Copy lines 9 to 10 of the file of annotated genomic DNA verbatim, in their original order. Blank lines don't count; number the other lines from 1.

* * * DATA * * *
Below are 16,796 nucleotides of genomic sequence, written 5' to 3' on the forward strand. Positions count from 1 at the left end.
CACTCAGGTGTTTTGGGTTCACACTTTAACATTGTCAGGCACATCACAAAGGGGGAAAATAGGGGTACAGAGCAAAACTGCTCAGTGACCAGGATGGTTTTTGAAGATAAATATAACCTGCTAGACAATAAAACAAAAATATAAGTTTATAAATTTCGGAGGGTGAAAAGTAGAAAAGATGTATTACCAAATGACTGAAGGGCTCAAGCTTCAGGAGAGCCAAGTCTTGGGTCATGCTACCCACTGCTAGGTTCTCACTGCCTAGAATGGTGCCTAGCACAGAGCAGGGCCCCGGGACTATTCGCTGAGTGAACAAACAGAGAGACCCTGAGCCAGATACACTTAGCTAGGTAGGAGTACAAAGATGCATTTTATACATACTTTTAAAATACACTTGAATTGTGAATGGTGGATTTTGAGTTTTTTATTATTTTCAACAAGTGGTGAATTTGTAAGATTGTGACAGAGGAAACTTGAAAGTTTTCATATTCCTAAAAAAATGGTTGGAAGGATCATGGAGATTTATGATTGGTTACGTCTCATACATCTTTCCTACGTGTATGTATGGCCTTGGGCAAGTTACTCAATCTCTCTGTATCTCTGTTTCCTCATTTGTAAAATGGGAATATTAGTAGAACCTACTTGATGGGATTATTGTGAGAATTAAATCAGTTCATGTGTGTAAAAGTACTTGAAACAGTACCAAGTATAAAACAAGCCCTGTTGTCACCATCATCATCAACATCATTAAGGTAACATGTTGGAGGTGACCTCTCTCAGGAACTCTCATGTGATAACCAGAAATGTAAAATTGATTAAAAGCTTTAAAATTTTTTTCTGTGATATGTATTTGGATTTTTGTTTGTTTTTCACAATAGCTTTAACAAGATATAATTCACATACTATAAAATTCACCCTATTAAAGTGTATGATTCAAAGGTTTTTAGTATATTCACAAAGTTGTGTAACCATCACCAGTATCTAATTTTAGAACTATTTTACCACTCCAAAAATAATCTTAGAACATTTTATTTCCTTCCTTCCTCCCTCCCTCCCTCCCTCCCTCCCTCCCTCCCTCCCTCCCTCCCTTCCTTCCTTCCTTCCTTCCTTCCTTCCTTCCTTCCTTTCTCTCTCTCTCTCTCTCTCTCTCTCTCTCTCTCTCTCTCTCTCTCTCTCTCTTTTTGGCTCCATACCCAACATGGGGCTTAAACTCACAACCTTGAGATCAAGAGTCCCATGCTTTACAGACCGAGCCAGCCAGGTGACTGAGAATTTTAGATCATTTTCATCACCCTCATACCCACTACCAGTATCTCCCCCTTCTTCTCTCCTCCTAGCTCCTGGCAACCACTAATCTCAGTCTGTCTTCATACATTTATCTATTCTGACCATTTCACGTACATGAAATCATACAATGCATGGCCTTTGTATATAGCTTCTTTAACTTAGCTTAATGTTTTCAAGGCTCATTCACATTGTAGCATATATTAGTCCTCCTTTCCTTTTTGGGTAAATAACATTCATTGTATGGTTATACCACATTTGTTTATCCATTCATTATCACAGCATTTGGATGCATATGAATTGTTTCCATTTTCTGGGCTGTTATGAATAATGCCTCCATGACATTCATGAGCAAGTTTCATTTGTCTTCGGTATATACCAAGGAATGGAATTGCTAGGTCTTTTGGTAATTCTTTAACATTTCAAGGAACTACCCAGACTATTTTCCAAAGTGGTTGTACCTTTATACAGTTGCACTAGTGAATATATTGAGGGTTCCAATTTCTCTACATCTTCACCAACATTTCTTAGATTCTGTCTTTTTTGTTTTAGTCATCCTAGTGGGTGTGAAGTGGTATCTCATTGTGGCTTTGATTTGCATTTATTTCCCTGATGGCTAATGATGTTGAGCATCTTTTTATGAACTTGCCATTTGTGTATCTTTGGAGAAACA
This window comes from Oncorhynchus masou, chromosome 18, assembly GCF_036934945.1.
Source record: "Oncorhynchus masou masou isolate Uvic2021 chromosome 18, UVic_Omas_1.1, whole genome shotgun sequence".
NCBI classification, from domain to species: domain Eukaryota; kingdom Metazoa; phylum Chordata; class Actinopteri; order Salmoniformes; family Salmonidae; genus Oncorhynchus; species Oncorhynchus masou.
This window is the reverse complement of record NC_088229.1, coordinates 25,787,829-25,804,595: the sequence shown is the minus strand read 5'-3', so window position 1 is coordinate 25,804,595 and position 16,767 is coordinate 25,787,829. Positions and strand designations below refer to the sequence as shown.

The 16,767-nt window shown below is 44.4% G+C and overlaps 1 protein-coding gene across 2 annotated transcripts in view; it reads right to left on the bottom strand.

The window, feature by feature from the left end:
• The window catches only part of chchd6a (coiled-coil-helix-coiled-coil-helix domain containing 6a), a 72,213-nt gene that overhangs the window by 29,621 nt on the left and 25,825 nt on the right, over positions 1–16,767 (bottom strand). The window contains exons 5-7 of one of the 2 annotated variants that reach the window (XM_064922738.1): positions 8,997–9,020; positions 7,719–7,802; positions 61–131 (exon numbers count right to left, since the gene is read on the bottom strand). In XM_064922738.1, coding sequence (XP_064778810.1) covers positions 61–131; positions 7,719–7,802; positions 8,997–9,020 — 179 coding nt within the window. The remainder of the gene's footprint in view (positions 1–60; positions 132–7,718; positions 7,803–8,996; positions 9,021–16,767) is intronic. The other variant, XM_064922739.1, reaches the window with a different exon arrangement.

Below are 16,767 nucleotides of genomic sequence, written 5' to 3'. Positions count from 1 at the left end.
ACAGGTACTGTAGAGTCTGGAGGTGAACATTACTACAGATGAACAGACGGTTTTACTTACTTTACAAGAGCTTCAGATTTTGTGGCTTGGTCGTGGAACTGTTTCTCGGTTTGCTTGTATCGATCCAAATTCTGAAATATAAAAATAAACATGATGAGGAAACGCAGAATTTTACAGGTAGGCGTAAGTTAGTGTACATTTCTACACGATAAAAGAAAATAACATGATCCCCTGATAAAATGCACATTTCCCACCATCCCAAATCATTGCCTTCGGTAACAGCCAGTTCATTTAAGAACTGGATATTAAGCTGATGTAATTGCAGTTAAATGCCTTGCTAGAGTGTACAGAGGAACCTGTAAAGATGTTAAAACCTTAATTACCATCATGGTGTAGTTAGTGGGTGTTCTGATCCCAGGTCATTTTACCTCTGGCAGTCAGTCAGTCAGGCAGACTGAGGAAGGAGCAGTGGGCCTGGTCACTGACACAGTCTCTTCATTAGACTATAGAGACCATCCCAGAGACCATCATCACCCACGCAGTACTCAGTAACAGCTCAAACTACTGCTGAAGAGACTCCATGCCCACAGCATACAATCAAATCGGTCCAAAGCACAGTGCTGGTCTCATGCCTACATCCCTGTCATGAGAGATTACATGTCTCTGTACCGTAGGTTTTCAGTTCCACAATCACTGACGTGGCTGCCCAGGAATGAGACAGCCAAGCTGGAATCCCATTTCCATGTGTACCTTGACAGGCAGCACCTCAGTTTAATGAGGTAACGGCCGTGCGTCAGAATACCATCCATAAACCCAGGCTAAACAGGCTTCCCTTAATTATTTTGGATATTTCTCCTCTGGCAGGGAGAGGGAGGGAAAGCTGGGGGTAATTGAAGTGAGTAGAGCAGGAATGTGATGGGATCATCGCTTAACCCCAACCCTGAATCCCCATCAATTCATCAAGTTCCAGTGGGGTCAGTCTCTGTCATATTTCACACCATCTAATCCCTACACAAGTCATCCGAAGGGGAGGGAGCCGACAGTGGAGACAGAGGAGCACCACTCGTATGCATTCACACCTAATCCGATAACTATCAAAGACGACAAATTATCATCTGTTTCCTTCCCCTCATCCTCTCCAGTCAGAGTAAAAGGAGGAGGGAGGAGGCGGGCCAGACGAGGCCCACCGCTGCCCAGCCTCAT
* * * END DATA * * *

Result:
• The window catches only part of chchd6a (coiled-coil-helix-coiled-coil-helix domain containing 6a), a 72,213-nt gene that overhangs the window by 29,621 nt on the left and 25,825 nt on the right, over positions 1–16,767 (bottom strand). The window contains exons 5-7 of one of the 2 annotated variants that reach the window (XM_064922738.1): positions 8,997–9,020; positions 7,719–7,802; positions 61–131 (exon numbers count right to left, since the gene is read on the bottom strand). In XM_064922738.1, coding sequence (XP_064778810.1) covers positions 61–131; positions 7,719–7,802; positions 8,997–9,020 — 179 coding nt within the window. The remainder of the gene's footprint in view (positions 1–60; positions 132–7,718; positions 7,803–8,996; positions 9,021–16,767) is intronic. The other variant, XM_064922739.1, reaches the window with a different exon arrangement.

Below are 16,767 nucleotides of genomic sequence, written 5' to 3'. Positions count from 1 at the left end.